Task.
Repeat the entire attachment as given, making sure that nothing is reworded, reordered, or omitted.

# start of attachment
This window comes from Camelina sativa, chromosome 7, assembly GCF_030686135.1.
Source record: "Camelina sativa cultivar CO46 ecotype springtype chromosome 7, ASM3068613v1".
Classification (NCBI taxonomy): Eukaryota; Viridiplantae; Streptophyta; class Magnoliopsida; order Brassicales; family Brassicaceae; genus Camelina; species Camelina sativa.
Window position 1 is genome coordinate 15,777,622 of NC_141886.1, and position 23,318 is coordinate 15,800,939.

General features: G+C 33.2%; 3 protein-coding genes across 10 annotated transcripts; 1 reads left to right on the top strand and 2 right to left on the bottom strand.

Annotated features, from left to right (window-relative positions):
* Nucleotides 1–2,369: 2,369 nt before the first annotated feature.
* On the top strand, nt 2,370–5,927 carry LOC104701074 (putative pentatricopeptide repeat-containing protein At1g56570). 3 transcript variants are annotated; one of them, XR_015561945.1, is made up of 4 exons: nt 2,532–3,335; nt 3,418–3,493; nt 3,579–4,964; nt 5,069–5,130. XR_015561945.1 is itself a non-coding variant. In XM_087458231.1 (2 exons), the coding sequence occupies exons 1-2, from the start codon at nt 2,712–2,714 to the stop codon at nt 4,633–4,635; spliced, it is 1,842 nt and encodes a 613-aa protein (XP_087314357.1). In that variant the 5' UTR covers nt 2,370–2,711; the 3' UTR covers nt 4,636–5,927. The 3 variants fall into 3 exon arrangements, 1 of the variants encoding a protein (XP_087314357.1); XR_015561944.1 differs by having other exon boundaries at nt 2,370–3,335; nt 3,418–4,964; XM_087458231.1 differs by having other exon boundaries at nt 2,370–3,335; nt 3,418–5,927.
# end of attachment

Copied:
This window comes from Camelina sativa, chromosome 7, assembly GCF_030686135.1.
Source record: "Camelina sativa cultivar CO46 ecotype springtype chromosome 7, ASM3068613v1".
Classification (NCBI taxonomy): Eukaryota; Viridiplantae; Streptophyta; class Magnoliopsida; order Brassicales; family Brassicaceae; genus Camelina; species Camelina sativa.
Window position 1 is genome coordinate 15,777,622 of NC_141886.1, and position 23,318 is coordinate 15,800,939.

General features: G+C 33.2%; 3 protein-coding genes across 10 annotated transcripts; 1 reads left to right on the top strand and 2 right to left on the bottom strand.

Annotated features, from left to right (window-relative positions):
* Nucleotides 1–2,369: 2,369 nt before the first annotated feature.
* On the top strand, nt 2,370–5,927 carry LOC104701074 (putative pentatricopeptide repeat-containing protein At1g56570). 3 transcript variants are annotated; one of them, XR_015561945.1, is made up of 4 exons: nt 2,532–3,335; nt 3,418–3,493; nt 3,579–4,964; nt 5,069–5,130. XR_015561945.1 is itself a non-coding variant. In XM_087458231.1 (2 exons), the coding sequence occupies exons 1-2, from the start codon at nt 2,712–2,714 to the stop codon at nt 4,633–4,635; spliced, it is 1,842 nt and encodes a 613-aa protein (XP_087314357.1). In that variant the 5' UTR covers nt 2,370–2,711; the 3' UTR covers nt 4,636–5,927. The 3 variants fall into 3 exon arrangements, 1 of the variants encoding a protein (XP_087314357.1); XR_015561944.1 differs by having other exon boundaries at nt 2,370–3,335; nt 3,418–4,964; XM_087458231.1 differs by having other exon boundaries at nt 2,370–3,335; nt 3,418–5,927.